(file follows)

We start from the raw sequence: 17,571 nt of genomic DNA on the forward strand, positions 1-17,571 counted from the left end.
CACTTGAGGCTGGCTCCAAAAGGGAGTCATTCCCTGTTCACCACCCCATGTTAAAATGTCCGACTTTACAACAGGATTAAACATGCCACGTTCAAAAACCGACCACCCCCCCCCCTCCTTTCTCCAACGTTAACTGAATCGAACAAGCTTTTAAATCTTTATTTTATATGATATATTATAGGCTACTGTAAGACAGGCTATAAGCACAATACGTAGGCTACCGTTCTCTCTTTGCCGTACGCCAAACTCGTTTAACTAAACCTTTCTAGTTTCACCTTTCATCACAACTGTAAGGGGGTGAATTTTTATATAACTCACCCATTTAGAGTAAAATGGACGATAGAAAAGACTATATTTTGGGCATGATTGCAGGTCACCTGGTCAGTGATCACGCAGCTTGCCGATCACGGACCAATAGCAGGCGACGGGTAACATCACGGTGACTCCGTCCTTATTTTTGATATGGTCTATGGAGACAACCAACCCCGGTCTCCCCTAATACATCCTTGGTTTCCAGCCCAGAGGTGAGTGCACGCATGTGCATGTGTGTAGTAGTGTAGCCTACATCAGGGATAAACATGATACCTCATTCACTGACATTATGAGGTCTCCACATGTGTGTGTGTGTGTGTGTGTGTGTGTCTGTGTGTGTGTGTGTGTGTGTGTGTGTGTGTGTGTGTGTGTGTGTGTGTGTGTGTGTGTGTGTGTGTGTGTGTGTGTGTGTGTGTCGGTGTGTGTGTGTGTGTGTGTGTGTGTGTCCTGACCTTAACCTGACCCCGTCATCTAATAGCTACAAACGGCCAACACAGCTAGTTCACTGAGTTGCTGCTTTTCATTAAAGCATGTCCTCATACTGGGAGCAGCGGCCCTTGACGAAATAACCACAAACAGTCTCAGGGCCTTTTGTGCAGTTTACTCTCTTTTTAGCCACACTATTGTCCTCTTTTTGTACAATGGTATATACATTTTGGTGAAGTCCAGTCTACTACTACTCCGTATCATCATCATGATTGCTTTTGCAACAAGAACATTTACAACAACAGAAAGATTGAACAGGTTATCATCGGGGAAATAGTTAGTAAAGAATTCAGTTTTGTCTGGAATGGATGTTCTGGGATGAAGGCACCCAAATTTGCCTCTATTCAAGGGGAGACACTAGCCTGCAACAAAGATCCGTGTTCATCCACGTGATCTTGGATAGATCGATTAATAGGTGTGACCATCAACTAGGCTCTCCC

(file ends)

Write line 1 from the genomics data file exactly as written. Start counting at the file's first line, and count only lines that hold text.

We start from the raw sequence: 17,571 nt of genomic DNA on the forward strand, positions 1-17,571 counted from the left end.